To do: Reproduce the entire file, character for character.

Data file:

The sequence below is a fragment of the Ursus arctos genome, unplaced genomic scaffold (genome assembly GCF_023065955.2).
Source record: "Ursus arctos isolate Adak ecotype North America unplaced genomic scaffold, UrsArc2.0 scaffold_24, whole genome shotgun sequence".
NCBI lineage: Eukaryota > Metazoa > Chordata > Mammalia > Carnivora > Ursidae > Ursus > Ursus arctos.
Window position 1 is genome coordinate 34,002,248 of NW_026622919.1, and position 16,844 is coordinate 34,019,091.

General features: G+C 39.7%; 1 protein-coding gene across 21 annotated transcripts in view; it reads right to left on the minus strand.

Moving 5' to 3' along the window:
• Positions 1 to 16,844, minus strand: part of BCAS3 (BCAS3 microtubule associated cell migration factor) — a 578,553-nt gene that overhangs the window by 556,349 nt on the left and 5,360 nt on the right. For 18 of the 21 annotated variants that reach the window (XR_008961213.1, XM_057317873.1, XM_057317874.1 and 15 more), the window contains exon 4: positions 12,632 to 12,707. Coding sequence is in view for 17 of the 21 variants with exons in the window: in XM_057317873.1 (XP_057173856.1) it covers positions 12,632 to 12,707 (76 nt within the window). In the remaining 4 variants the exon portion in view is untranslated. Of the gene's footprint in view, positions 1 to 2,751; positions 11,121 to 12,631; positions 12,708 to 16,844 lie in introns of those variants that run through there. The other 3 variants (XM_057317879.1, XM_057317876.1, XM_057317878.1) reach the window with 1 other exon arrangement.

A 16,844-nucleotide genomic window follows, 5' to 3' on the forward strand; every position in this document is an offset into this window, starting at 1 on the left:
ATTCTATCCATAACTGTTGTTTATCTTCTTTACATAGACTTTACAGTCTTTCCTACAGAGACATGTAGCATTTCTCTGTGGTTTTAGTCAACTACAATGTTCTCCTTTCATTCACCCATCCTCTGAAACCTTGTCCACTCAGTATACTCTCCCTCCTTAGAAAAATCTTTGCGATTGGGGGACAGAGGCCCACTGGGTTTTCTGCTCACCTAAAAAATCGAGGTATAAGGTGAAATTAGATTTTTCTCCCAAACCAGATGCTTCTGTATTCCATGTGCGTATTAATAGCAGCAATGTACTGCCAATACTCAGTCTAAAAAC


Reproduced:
The sequence below is a fragment of the Ursus arctos genome, unplaced genomic scaffold (genome assembly GCF_023065955.2).
Source record: "Ursus arctos isolate Adak ecotype North America unplaced genomic scaffold, UrsArc2.0 scaffold_24, whole genome shotgun sequence".
NCBI lineage: Eukaryota > Metazoa > Chordata > Mammalia > Carnivora > Ursidae > Ursus > Ursus arctos.
Window position 1 is genome coordinate 34,002,248 of NW_026622919.1, and position 16,844 is coordinate 34,019,091.

General features: G+C 39.7%; 1 protein-coding gene across 21 annotated transcripts in view; it reads right to left on the minus strand.

Moving 5' to 3' along the window:
• Positions 1 to 16,844, minus strand: part of BCAS3 (BCAS3 microtubule associated cell migration factor) — a 578,553-nt gene that overhangs the window by 556,349 nt on the left and 5,360 nt on the right. For 18 of the 21 annotated variants that reach the window (XR_008961213.1, XM_057317873.1, XM_057317874.1 and 15 more), the window contains exon 4: positions 12,632 to 12,707. Coding sequence is in view for 17 of the 21 variants with exons in the window: in XM_057317873.1 (XP_057173856.1) it covers positions 12,632 to 12,707 (76 nt within the window). In the remaining 4 variants the exon portion in view is untranslated. Of the gene's footprint in view, positions 1 to 2,751; positions 11,121 to 12,631; positions 12,708 to 16,844 lie in introns of those variants that run through there. The other 3 variants (XM_057317879.1, XM_057317876.1, XM_057317878.1) reach the window with 1 other exon arrangement.

A 16,844-nucleotide genomic window follows, 5' to 3' on the forward strand; every position in this document is an offset into this window, starting at 1 on the left:
ATTCTATCCATAACTGTTGTTTATCTTCTTTACATAGACTTTACAGTCTTTCCTACAGAGACATGTAGCATTTCTCTGTGGTTTTAGTCAACTACAATGTTCTCCTTTCATTCACCCATCCTCTGAAACCTTGTCCACTCAGTATACTCTCCCTCCTTAGAAAAATCTTTGCGATTGGGGGACAGAGGCCCACTGGGTTTTCTGCTCACCTAAAAAATCGAGGTATAAGGTGAAATTAGATTTTTCTCCCAAACCAGATGCTTCTGTATTCCATGTGCGTATTAATAGCAGCAATGTACTGCCAATACTCAGTCTAAAAAC